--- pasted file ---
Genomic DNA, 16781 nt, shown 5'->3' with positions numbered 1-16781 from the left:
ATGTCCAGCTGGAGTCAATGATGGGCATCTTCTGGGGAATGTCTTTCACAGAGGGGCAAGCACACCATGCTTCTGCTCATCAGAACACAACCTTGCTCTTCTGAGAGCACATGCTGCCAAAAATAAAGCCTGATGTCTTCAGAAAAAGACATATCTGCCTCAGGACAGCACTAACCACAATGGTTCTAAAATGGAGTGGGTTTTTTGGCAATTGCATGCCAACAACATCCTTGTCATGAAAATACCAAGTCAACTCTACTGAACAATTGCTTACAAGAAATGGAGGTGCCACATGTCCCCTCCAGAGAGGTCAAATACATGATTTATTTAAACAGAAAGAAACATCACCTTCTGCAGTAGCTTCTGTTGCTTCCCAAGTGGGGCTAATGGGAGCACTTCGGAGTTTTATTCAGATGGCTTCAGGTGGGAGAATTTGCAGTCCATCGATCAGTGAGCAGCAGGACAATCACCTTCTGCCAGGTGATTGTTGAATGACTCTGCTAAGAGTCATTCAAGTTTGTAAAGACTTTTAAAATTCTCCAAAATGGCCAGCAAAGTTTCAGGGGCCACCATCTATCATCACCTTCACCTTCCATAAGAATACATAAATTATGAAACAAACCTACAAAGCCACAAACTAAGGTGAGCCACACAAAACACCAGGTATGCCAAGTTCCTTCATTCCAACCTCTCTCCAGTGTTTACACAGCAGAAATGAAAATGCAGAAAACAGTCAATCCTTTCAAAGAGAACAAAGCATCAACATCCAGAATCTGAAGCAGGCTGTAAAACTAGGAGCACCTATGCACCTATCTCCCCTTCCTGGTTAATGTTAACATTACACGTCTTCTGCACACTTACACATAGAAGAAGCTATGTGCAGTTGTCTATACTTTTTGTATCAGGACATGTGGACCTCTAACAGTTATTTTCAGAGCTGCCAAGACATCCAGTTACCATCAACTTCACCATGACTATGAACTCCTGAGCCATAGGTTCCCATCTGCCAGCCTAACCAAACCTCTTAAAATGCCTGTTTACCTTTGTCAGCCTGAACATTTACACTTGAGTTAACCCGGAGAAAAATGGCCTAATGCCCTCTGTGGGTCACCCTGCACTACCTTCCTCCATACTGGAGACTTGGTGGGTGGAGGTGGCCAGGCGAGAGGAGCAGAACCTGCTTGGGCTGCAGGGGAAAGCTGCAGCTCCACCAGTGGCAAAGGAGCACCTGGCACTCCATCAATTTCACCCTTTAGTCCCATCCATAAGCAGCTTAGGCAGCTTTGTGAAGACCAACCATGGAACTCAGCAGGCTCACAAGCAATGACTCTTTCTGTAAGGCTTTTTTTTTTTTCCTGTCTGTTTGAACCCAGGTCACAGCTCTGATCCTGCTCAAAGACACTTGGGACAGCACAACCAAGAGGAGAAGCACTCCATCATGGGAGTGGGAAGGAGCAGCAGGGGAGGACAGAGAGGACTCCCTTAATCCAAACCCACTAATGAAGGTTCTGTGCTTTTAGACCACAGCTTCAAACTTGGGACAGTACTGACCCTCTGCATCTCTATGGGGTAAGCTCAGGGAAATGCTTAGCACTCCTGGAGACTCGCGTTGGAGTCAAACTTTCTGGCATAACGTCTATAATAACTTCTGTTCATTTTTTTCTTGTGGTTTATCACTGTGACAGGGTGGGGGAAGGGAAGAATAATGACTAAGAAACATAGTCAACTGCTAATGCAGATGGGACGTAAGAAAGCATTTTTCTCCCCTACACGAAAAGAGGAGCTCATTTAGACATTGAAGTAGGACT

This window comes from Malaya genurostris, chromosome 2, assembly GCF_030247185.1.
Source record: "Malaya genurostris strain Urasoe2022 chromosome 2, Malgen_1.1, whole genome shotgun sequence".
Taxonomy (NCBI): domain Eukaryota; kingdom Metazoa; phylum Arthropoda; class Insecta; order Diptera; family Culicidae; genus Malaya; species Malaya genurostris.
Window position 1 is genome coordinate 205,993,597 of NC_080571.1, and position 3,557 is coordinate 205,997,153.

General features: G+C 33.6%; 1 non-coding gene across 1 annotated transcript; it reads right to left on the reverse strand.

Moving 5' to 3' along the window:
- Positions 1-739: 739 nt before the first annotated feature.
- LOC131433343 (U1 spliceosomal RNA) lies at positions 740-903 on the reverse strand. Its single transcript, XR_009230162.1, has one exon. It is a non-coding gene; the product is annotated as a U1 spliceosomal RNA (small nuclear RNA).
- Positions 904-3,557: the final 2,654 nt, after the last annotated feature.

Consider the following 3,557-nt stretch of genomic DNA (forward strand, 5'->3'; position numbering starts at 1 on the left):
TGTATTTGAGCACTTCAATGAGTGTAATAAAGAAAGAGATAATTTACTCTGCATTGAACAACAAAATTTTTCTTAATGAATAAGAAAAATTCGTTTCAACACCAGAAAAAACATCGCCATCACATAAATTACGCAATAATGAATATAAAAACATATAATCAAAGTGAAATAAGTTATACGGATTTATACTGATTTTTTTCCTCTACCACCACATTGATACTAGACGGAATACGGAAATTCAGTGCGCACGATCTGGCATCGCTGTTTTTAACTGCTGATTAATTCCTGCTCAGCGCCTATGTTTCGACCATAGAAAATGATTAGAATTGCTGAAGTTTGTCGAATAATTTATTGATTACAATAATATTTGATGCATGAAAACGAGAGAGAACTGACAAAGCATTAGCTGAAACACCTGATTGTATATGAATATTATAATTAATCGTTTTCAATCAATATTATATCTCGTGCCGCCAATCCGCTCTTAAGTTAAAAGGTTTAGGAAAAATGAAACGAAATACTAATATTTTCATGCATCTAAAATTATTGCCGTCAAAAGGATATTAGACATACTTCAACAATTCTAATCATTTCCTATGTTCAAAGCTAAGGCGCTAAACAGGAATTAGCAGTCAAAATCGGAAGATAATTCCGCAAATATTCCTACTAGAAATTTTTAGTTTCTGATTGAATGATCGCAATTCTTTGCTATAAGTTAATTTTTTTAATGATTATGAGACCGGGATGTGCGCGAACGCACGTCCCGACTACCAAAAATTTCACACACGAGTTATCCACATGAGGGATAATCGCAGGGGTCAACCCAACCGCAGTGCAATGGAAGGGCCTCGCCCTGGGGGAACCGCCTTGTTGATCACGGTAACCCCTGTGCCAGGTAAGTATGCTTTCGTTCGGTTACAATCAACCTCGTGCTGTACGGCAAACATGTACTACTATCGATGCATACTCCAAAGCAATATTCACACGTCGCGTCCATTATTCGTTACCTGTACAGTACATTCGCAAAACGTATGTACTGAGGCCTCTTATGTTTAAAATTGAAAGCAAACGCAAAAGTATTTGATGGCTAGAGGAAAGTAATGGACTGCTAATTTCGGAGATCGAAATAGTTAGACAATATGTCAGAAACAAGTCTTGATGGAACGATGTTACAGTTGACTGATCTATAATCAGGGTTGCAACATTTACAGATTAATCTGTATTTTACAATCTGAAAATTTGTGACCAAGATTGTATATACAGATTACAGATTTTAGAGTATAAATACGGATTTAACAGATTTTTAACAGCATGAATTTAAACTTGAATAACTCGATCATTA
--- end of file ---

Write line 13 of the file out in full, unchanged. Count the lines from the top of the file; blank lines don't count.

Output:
TGTATTTGAGCACTTCAATGAGTGTAATAAAGAAAGAGATAATTTACTCTGCATTGAACAACAAAATTTTTCTTAATGAATAAGAAAAATTCGTTTCAACACCAGAAAAAACATCGCCATCACATAAATTACGCAATAATGAATATAAAAACATATAATCAAAGTGAAATAAGTTATACGGATTTATACTGATTTTTTTCCTCTACCACCACATTGATACTAGACGGAATACGGAAATTCAGTGCGCACGATCTGGCATCGCTGTTTTTAACTGCTGATTAATTCCTGCTCAGCGCCTATGTTTCGACCATAGAAAATGATTAGAATTGCTGAAGTTTGTCGAATAATTTATTGATTACAATAATATTTGATGCATGAAAACGAGAGAGAACTGACAAAGCATTAGCTGAAACACCTGATTGTATATGAATATTATAATTAATCGTTTTCAATCAATATTATATCTCGTGCCGCCAATCCGCTCTTAAGTTAAAAGGTTTAGGAAAAATGAAACGAAATACTAATATTTTCATGCATCTAAAATTATTGCCGTCAAAAGGATATTAGACATACTTCAACAATTCTAATCATTTCCTATGTTCAAAGCTAAGGCGCTAAACAGGAATTAGCAGTCAAAATCGGAAGATAATTCCGCAAATATTCCTACTAGAAATTTTTAGTTTCTGATTGAATGATCGCAATTCTTTGCTATAAGTTAATTTTTTTAATGATTATGAGACCGGGATGTGCGCGAACGCACGTCCCGACTACCAAAAATTTCACACACGAGTTATCCACATGAGGGATAATCGCAGGGGTCAACCCAACCGCAGTGCAATGGAAGGGCCTCGCCCTGGGGGAACCGCCTTGTTGATCACGGTAACCCCTGTGCCAGGTAAGTATGCTTTCGTTCGGTTACAATCAACCTCGTGCTGTACGGCAAACATGTACTACTATCGATGCATACTCCAAAGCAATATTCACACGTCGCGTCCATTATTCGTTACCTGTACAGTACATTCGCAAAACGTATGTACTGAGGCCTCTTATGTTTAAAATTGAAAGCAAACGCAAAAGTATTTGATGGCTAGAGGAAAGTAATGGACTGCTAATTTCGGAGATCGAAATAGTTAGACAATATGTCAGAAACAAGTCTTGATGGAACGATGTTACAGTTGACTGATCTATAATCAGGGTTGCAACATTTACAGATTAATCTGTATTTTACAATCTGAAAATTTGTGACCAAGATTGTATATACAGATTACAGATTTTAGAGTATAAATACGGATTTAACAGATTTTTAACAGCATGAATTTAAACTTGAATAACTCGATCATTA